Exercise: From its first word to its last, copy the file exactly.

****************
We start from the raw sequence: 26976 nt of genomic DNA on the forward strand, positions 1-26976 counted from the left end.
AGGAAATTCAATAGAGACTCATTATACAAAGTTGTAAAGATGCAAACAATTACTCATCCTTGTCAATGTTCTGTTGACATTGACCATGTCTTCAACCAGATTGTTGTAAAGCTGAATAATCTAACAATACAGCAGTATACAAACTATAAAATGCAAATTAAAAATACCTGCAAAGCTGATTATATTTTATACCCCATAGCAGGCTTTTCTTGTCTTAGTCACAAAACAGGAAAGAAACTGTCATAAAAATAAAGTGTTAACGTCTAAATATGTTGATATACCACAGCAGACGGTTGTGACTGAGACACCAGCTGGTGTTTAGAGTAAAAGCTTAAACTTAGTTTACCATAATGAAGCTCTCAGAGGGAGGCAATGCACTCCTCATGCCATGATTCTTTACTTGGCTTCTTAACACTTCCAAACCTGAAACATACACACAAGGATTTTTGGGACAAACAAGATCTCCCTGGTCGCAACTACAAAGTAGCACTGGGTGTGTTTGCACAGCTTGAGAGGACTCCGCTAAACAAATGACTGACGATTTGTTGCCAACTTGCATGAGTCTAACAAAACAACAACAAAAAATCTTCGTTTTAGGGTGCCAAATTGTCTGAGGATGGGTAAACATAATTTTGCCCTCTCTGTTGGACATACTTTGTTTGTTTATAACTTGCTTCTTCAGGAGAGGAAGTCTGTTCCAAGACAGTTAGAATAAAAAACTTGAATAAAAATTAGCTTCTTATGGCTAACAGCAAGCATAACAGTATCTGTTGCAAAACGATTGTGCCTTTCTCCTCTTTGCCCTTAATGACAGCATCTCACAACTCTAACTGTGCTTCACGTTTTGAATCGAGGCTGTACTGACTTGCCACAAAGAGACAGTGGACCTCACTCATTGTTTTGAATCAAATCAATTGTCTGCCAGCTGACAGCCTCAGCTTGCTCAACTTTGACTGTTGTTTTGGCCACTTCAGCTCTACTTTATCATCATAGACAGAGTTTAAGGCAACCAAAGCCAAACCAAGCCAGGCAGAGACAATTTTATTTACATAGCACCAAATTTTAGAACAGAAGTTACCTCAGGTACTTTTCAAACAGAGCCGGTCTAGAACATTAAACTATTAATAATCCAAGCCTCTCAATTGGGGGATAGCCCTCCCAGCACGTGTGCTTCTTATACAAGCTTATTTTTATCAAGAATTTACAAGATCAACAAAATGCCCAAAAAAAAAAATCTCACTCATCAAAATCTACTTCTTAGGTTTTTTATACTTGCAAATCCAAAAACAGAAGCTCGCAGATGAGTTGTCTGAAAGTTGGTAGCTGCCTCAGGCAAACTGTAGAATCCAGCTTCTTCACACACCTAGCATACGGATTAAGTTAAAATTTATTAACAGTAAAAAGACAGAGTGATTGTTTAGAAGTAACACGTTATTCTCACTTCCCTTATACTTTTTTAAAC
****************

We start from the raw sequence: 26976 nt of genomic DNA on the forward strand, positions 1-26976 counted from the left end.
AGGAAATTCAATAGAGACTCATTATACAAAGTTGTAAAGATGCAAACAATTACTCATCCTTGTCAATGTTCTGTTGACATTGACCATGTCTTCAACCAGATTGTTGTAAAGCTGAATAATCTAACAATACAGCAGTATACAAACTATAAAATGCAAATTAAAAATACCTGCAAAGCTGATTATATTTTATACCCCATAGCAGGCTTTTCTTGTCTTAGTCACAAAACAGGAAAGAAACTGTCATAAAAATAAAGTGTTAACGTCTAAATATGTTGATATACCACAGCAGACGGTTGTGACTGAGACACCAGCTGGTGTTTAGAGTAAAAGCTTAAACTTAGTTTACCATAATGAAGCTCTCAGAGGGAGGCAATGCACTCCTCATGCCATGATTCTTTACTTGGCTTCTTAACACTTCCAAACCTGAAACATACACACAAGGATTTTTGGGACAAACAAGATCTCCCTGGTCGCAACTACAAAGTAGCACTGGGTGTGTTTGCACAGCTTGAGAGGACTCCGCTAAACAAATGACTGACGATTTGTTGCCAACTTGCATGAGTCTAACAAAACAACAACAAAAAATCTTCGTTTTAGGGTGCCAAATTGTCTGAGGATGGGTAAACATAATTTTGCCCTCTCTGTTGGACATACTTTGTTTGTTTATAACTTGCTTCTTCAGGAGAGGAAGTCTGTTCCAAGACAGTTAGAATAAAAAACTTGAATAAAAATTAGCTTCTTATGGCTAACAGCAAGCATAACAGTATCTGTTGCAAAACGATTGTGCCTTTCTCCTCTTTGCCCTTAATGACAGCATCTCACAACTCTAACTGTGCTTCACGTTTTGAATCGAGGCTGTACTGACTTGCCACAAAGAGACAGTGGACCTCACTCATTGTTTTGAATCAAATCAATTGTCTGCCAGCTGACAGCCTCAGCTTGCTCAACTTTGACTGTTGTTTTGGCCACTTCAGCTCTACTTTATCATCATAGACAGAGTTTAAGGCAACCAAAGCCAAACCAAGCCAGGCAGAGACAATTTTATTTACATAGCACCAAATTTTAGAACAGAAGTTACCTCAGGTACTTTTCAAACAGAGCCGGTCTAGAACATTAAACTATTAATAATCCAAGCCTCTCAATTGGGGGATAGCCCTCCCAGCACGTGTGCTTCTTATACAAGCTTATTTTTATCAAGAATTTACAAGATCAACAAAATGCCCAAAAAAAAAAATCTCACTCATCAAAATCTACTTCTTAGGTTTTTTATACTTGCAAATCCAAAAACAGAAGCTCGCAGATGAGTTGTCTGAAAGTTGGTAGCTGCCTCAGGCAAACTGTAGAATCCAGCTTCTTCACACACCTAGCATACGGATTAAGTTAAAATTTATTAACAGTAAAAAGACAGAGTGATTGTTTAGAAGTAACACGTTATTCTCACTTCCCTTATACTTTTTTAAAC